Sir Andrew Smith - A. Smith: Illustrations of the zoology of South Africa, Reptilia. Smith, Elder, and Co., London 1840 PYTHON NATALENSIS (Southern African Python) (Reptilia Plate 9) in A. Smith: Illustrations of the zoology of South Africa, Reptilia. Smith, Elder, and Co., London 1840

Public domain image.

João Moreira has written a great beginner’s guide on the Amaral Lab homepage in order to get started. I now have the latest version of Python 2 (v2.7.12) installed along with essential packages like Scipy and Pandas, which I added using pip.

Installation of pyenv is easy.

curl -L https://raw.githubusercontent.com/yyuu/pyenv-installer/master/bin/pyenv-installer | bash 

Different versions of python can then be installed with

pyenv install 3.4.0

Switching your global Python version is then as simple as typing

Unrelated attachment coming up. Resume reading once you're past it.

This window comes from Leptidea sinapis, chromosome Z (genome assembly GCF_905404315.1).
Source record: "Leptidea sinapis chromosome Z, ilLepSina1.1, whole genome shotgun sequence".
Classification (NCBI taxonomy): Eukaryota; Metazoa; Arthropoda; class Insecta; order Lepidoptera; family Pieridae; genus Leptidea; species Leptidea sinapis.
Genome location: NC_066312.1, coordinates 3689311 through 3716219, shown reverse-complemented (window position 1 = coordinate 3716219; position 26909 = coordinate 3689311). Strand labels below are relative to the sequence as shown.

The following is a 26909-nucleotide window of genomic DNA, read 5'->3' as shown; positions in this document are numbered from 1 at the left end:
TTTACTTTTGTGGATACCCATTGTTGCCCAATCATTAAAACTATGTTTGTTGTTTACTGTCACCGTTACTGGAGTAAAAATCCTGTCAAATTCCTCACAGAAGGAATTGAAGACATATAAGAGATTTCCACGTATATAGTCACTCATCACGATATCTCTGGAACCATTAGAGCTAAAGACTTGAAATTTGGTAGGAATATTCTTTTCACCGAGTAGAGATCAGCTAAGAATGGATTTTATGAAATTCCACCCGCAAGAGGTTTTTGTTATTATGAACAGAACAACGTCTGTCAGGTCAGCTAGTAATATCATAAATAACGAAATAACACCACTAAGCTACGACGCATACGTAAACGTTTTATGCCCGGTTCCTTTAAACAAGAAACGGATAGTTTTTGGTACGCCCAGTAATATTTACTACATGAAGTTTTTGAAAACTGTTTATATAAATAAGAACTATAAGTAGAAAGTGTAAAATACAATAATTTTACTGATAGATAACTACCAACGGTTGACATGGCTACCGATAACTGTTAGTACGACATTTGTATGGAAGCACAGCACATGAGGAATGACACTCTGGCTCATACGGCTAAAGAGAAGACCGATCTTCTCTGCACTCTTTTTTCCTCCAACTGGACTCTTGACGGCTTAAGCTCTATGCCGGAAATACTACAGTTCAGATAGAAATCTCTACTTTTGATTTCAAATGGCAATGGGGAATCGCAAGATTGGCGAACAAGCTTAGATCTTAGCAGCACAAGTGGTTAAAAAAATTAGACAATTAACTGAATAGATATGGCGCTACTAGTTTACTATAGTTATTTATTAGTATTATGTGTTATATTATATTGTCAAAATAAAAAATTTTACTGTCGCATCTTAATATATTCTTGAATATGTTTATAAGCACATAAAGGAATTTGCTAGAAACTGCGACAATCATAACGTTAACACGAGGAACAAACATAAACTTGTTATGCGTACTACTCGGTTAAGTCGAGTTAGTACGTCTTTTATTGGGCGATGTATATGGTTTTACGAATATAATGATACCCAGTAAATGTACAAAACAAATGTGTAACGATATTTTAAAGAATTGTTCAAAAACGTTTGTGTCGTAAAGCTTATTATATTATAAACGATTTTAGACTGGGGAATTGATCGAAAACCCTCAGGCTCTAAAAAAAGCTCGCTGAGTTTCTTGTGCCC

pyenv global 3.4.0

From first impressions I can say I highly recommend pyenv, and will continue to learn about it over the coming days through using it. Please refer to João’s excellent post for more details.




The new default colormap for matplotlib is called “viridis” and it’s great!

It’s probably not news to anyone in data visualization that the most-used “jet” colormap (sic) (sometimes referred to as “rainbow”) is a bad choice for many reasons.

  • Doesn’t work when printed black & white
  • Doesn’t work well for colourblind people
  • Not linear in colour space, so it’s hard to estimate numerical values from the resulting image

The Matlab team recently developed a new colormap called “parula” but amazingly because Matlab is commercially-licensed software no-one else is allowed to use it!
The guys at Matplotlib have therefore developed their own version, based on the principles of colour theory (covered in my own BSc lecture courses on Visualization 🙂 ) that is actually an improvement on parula. The new Matplotlib default colormap is named “viridis” and you can learn all about it in the following lecture from the SciPy 2015 conference (YouTube ):

Viridis will be the new default colour map from Matplotlib 2.0 onwards, but users of v1.5.1 can also choose to use it using the cmap=plt.cm.viridis command.
I don’t know about you, but I like it a lot and will start using it immediately!